The Boat (2018) Movie Review By Peter Pluymers


Director: Winston Azzopardi
Writers: Joe Azzopardi, Winston Azzopardi
Star: Joe Azzopardi

Obviously, there are more movies about machines suddenly having a will of their own and starting to make life miserable for their fellow humans. For example, in days long gone, there was Herbie, the love bug, who regularly took over the steering wheel without asking.

Admittedly, this movie won’t scare you since it was a hilarious family movie. Of a different caliber is the movie “The Car” with a demonic, black Lincoln Continental Mark III car that repeatedly left a rubber trail on the face of an innocent passer-by. Even better and more famous, the glitzy Plymouth Fury ’58 in “Christine”. A car that could restore its wrinkled bodywork to its original condition without hesitating. And it killed those who bothered its owner.

You could say that the “Titanic” made quite a few victims as well. But that wasn’t because this mastodon of a boat suddenly started sailing its own course, but rather because an iceberg popped up suddenly. The boat in this movie, on the other hand, is a different story. Sounds exciting, doesn’t it?

It does sound exciting. The film itself wasn’t. But admit. How exciting can a movie be in which a boat sails its own course? And what if there’s a passenger on board who accidentally ended up there? The only thing such a wayward boat can do is try to get that guy off the boat by swinging certain parts in his direction. You can also lock him up in a small room so that he can’t move. But these are eventually all the available possibilities that can be used. Unfortunately, you still have to fill up the rest of the film.

And that’s what you get the rest of the movie. Uninteresting filler footage. You see how a young fisherman (Joe Azzopardi) leaves his house in the morning and sails his boat across the Maltese azure blue ocean. I suppose to go fishing. I immediately wondered why he had to go so far at sea for this. That aside, because I’m actually a complete layman when it comes to fishing at sea. In any case, he ends up in a fog bank and (literally) bumps into the abandoned sailboat. When he climbs on board to see if anyone is present, he suddenly finds out that his own boat has disappeared. And so he finds himself in a hopeless situation. Completely alone. Without water, without food, and non-working communication tools.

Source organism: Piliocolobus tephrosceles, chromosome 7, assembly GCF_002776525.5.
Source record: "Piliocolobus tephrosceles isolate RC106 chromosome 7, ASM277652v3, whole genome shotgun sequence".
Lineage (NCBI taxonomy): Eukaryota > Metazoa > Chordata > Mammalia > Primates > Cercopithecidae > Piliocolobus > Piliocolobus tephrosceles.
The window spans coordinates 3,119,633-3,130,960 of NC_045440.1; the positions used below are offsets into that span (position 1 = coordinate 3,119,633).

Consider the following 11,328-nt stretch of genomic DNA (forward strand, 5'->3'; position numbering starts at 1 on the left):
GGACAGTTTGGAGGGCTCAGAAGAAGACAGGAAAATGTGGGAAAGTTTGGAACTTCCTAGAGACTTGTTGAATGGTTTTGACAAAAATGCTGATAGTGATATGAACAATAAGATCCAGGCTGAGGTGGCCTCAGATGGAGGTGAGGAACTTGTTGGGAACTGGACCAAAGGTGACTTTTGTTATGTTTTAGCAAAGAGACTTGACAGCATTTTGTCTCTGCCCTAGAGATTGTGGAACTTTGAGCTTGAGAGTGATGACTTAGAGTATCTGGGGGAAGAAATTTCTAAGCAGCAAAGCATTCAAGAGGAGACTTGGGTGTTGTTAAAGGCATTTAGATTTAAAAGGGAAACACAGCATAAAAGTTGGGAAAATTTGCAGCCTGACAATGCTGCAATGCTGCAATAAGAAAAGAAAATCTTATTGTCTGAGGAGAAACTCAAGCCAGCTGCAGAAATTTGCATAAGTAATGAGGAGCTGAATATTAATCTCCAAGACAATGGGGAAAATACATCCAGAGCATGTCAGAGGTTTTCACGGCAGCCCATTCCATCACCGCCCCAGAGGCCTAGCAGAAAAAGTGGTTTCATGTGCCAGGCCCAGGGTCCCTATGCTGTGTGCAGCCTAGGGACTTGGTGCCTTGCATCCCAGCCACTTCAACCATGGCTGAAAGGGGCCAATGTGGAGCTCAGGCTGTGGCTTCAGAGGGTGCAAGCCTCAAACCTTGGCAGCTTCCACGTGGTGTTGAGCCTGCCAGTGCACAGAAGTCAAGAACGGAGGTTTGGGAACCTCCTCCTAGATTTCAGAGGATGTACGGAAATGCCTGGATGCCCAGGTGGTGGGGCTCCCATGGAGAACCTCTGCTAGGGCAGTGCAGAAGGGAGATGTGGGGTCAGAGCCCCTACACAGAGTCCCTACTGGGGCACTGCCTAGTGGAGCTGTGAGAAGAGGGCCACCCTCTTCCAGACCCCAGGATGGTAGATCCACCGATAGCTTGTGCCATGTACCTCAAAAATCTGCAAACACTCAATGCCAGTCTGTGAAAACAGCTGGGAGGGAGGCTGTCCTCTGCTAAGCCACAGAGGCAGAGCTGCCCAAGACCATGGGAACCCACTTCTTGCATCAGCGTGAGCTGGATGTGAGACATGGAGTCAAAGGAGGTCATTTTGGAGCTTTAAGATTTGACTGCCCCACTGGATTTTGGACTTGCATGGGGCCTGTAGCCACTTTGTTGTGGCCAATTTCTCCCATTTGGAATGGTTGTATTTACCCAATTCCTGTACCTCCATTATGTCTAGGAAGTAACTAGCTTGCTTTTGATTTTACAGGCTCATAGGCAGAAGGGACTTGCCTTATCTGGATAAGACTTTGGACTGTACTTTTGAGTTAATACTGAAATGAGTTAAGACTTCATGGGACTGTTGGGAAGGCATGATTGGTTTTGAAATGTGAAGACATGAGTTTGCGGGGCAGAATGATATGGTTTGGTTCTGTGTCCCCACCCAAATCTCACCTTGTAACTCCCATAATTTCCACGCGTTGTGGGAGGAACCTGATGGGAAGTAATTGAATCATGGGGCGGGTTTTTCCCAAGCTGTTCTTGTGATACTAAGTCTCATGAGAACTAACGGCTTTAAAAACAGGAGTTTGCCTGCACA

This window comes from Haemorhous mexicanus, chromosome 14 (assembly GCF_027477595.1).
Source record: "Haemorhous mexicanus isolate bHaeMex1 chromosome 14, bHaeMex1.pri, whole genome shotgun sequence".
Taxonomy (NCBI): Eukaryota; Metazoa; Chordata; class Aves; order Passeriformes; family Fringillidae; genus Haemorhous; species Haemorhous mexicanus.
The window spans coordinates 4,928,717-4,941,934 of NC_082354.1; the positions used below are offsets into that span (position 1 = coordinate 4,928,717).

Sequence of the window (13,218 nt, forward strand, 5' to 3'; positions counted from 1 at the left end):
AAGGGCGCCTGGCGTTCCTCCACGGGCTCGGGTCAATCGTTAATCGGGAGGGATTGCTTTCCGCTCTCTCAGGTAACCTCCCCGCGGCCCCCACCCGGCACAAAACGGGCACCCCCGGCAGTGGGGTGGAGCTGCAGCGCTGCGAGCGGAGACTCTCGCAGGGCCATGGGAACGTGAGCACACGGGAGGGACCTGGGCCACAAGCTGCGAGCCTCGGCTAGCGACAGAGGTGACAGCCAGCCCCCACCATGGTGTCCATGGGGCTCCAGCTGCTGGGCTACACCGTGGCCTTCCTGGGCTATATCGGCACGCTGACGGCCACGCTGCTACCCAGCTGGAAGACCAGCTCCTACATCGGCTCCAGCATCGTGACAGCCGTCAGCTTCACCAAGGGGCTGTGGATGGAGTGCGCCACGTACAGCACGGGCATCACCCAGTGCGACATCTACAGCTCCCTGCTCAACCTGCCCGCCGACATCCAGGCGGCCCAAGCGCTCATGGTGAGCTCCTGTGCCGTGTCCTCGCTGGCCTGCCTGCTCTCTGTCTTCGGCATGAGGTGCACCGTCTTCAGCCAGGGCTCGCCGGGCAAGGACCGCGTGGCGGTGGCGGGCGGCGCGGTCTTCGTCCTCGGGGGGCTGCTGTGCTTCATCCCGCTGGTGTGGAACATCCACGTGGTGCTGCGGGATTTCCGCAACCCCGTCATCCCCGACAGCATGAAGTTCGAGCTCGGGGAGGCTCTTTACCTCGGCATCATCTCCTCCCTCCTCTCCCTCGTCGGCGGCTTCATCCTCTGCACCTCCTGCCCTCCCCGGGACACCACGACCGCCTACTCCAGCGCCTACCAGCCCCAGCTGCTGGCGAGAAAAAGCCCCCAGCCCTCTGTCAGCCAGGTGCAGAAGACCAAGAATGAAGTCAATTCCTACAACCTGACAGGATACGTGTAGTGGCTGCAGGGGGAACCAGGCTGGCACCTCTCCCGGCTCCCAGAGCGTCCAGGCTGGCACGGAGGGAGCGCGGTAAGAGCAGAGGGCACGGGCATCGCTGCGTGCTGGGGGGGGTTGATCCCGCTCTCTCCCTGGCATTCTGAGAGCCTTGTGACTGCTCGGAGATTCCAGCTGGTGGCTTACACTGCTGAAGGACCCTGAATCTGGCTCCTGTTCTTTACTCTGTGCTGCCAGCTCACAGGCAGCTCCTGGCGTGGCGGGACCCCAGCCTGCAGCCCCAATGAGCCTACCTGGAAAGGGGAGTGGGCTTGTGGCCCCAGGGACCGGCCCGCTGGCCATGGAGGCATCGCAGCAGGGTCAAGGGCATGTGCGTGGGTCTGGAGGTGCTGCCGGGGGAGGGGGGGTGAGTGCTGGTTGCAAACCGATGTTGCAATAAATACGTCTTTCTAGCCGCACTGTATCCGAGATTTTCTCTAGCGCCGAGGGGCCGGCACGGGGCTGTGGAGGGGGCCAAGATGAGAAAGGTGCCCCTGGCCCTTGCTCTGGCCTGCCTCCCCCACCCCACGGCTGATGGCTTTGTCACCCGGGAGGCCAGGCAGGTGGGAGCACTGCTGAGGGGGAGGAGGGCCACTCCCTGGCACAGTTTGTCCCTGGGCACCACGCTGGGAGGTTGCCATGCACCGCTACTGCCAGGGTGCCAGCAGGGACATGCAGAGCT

Unfortunately, it didn’t work for me. I had a similar feeling about “All is lost”. There’s nothing wrong with the used images. The endless ocean and dark cloud formations are rewarding objects for making timeless images. Even the footage inside the cursed ship (with its limited surface area) looks professional. But a single man on a boat bobbing around, cannot provide lengthy, entertaining conversations.

Apart from a bit of grumbling, swearing, and murmuring, there is nothing to be heard in that area here. And at one point it seemed as if the film was repeating itself. The only highlights you could mention are the toilet scene and the storm suddenly coming up. And of course, the acting of the sole protagonist wasn’t bad at all (even if it was limited to staring desperately). But otherwise, in my personal opinion, I thought it was pretty boring. Even the denouement was pretty dull.

As if they were also a bit on a wrong track in terms of creativity. That last image of the floating boating on the horizon had the wrong effect on me. It just made me chuckle quietly.

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